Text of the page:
Monday, April 18, 2011

Backyard Composting

I know you've seen it... that rich, dark, soft soil- easy to weed and will grow the most beautiful plants in the universe? Now that can be yours with a few easy steps to building your own compost pile.

Spring is a great time to start a compost pile that will help you naturally amend your soil into something magnificent! Your soil is a living organism that constantly needs to be fed and amended to get best results from your gardening experience. From my many college soils classes I have taken I always heard that the MOST important and beneficial thing you can do for your soil is to add organic matter. Organic matter is simply decomposed materials such as kitchen scraps (fruits and veggies), grass clippings, leaves and weeds, manures, coffee grounds, wood chips, bark etc. I can't tell you enough the benefit it adds to your garden and the results you get from it! It is SO worth it!

What is composting?
Composting according to Utah State University Extension is the aerobic, or oxygen-requiring, decomposition of organic materials by microorganisms under controlled conditions.

I had read about it for years and finally had the space to make my own compost bin in my back yard. Little did I know you can also do the same in a small space if you are willing. Here are some steps to get you started and know how to make some successful compost GOLD!

Step 1- Find a container! If you have space for a larger compost bin it can be made inexpensively with poles and chicken wire, wooden bins, or open sided cinder blocks. I made mine out of wood pallets that I got for free from a local store. You only need three sides so you can build the pile inside of it. (keep in mind you need something you can get wet, and will circulate air through easily) If you have a small space you can but a compost turner, or simply start with a bucket under your kitchen sink of scraps that can be put directly into your garden soil. (kitchen scraps decompose very quickly)

Step 2- Select the site! For the perfect composting location you need at least 6 hours of sunlight, a convenient location for adding and removing compost, and available to water. You might also think of a place that is inconspicuous in your landscape for aesthetic purposes.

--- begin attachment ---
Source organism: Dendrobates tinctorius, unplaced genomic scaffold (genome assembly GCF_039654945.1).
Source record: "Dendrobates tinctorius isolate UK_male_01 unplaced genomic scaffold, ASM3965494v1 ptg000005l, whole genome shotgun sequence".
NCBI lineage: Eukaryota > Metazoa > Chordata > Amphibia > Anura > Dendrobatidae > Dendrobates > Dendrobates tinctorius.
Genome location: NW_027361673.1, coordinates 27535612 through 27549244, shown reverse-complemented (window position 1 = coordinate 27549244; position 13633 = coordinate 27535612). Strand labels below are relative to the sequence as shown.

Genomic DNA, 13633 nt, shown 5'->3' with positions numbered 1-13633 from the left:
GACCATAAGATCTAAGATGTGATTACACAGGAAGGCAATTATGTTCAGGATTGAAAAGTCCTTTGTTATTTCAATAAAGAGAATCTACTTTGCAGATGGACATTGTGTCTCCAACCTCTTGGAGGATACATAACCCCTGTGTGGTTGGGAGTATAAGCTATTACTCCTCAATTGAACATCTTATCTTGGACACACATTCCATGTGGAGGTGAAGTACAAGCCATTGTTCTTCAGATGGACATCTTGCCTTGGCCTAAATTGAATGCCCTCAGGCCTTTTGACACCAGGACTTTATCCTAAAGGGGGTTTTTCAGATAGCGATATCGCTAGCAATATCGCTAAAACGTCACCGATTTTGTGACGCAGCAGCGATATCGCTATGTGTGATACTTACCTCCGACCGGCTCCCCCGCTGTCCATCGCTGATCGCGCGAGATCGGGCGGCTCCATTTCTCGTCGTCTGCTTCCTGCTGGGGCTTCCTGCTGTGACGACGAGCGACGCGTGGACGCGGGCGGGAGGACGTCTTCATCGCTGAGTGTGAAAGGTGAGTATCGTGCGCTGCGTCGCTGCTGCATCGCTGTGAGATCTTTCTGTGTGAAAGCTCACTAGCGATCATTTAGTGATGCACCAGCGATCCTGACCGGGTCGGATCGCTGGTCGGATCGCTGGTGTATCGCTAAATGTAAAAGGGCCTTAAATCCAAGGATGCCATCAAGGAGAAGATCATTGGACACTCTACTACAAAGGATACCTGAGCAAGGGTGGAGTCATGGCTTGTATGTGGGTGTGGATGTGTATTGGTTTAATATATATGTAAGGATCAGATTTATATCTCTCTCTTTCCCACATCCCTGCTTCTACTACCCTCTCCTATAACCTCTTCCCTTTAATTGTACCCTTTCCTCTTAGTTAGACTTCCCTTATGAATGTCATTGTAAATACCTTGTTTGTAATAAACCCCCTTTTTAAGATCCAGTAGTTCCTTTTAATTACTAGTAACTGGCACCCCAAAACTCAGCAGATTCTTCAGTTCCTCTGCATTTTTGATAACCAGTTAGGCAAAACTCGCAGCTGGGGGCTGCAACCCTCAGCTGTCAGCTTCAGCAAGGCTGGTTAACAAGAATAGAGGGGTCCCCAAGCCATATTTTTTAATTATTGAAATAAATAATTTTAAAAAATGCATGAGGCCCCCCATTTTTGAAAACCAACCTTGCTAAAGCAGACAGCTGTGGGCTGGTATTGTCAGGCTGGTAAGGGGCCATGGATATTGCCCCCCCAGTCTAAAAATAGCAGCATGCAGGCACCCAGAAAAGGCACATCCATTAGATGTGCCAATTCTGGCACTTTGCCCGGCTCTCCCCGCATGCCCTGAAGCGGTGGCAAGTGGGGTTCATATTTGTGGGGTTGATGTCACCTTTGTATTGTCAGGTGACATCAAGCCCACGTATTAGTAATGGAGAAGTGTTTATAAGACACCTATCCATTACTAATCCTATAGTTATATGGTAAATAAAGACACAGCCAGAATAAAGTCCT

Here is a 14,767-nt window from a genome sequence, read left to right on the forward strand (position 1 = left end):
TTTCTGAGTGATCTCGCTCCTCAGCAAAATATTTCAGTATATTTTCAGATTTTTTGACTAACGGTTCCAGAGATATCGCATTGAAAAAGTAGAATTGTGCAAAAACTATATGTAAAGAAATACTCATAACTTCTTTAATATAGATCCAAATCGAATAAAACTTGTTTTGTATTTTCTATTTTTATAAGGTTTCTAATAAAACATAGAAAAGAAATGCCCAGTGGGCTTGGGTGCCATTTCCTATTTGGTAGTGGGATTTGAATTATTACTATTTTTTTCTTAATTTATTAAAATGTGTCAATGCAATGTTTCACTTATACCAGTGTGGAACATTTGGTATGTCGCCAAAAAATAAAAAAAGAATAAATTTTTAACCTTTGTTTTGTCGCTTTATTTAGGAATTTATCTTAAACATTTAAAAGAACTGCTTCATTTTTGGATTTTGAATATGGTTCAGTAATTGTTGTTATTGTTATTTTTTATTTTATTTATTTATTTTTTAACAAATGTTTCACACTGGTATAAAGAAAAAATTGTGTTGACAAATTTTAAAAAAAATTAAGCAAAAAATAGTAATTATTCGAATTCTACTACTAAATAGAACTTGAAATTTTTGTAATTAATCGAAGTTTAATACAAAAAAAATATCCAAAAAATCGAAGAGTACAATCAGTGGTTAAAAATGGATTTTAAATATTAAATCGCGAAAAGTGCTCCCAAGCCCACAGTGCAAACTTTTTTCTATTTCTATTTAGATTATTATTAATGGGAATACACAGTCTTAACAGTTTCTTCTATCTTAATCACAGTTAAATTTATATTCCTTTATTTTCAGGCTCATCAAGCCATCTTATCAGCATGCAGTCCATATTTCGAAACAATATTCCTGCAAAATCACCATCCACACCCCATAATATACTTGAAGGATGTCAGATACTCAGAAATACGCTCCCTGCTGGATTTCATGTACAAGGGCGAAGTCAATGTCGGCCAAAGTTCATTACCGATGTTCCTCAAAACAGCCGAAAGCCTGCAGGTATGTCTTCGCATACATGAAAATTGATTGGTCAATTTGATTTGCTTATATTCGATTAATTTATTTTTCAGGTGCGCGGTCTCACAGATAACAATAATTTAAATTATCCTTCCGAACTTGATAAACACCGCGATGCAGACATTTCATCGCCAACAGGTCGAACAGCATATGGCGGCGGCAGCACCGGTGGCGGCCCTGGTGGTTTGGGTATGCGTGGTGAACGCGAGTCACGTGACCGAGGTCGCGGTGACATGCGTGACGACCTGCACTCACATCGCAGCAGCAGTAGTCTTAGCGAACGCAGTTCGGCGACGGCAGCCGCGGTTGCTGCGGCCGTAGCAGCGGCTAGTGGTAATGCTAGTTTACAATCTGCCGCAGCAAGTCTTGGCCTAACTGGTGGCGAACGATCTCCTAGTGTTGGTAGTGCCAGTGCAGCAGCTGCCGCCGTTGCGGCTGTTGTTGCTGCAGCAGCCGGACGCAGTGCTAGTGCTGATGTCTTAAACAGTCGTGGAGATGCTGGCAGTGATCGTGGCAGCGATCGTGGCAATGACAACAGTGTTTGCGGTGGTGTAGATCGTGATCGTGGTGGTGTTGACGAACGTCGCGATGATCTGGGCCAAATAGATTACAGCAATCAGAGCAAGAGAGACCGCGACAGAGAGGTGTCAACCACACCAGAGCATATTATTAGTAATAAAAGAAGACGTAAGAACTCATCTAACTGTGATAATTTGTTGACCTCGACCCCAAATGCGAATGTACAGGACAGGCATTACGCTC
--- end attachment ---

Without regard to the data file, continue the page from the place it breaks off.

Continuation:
Step 3- Gather suitable materials- any of the above mentioned organic materials CAN be added to your pile- things that are not acceptable are as follows: meats, bones, large branches, dairy products, synthetic products and plastics.

Step 4- Making the pile work- Structure the compost pile with layers that will help the pile decompose correctly. Mine went something like this- Plant waste, fertilizer, soil, plant waste, fertilizer, soil. You must add nitrogen fertilizer every 1-2 feet to decrease the Carbon to Nitrogen ratio. A 1" layer of soil from your yard will increase microbial activity in your pile. Build the pile 3-5 feet tall with an equal circumference so it will heat enough for good composting. Turn the pile every 2-4 weeks (or more often for quicker composting) and keep the pile moist to speed composting.

Remember- if your pile starts to stink- you need to turn it. Adequate oxygen and moisture will eliminate unpleasant odors.

Another good thing to do if you live in the country is to make sure your pile is secure from roaming animals- I think last year we fed quite a few neighborhood dogs, a snake, and a skunk with our delicious compost before I was smart enough to keep it covered! At least my kids got to see a real live skunk right? (they named him stinky face)

The compost is ready when it starts to look like real soil and has no more recognizable materials. It usually takes a few months to get to this point.

Give it a try! Compost added to any flower bed or garden space will be SO beneficial!

Happy Gardening!


Click here to learn more about composting and see my reference for this post.

1 comment:

  1. Hurray for compost! We really see a difference in our garden's tomato output when we use compost. But, living in a townhouse, it's hard to commit and entire corner of our tiny garden to the pile. So, we found a compost wheel that works pretty well. And, you're right, so long as we remember to turn it, no stink :).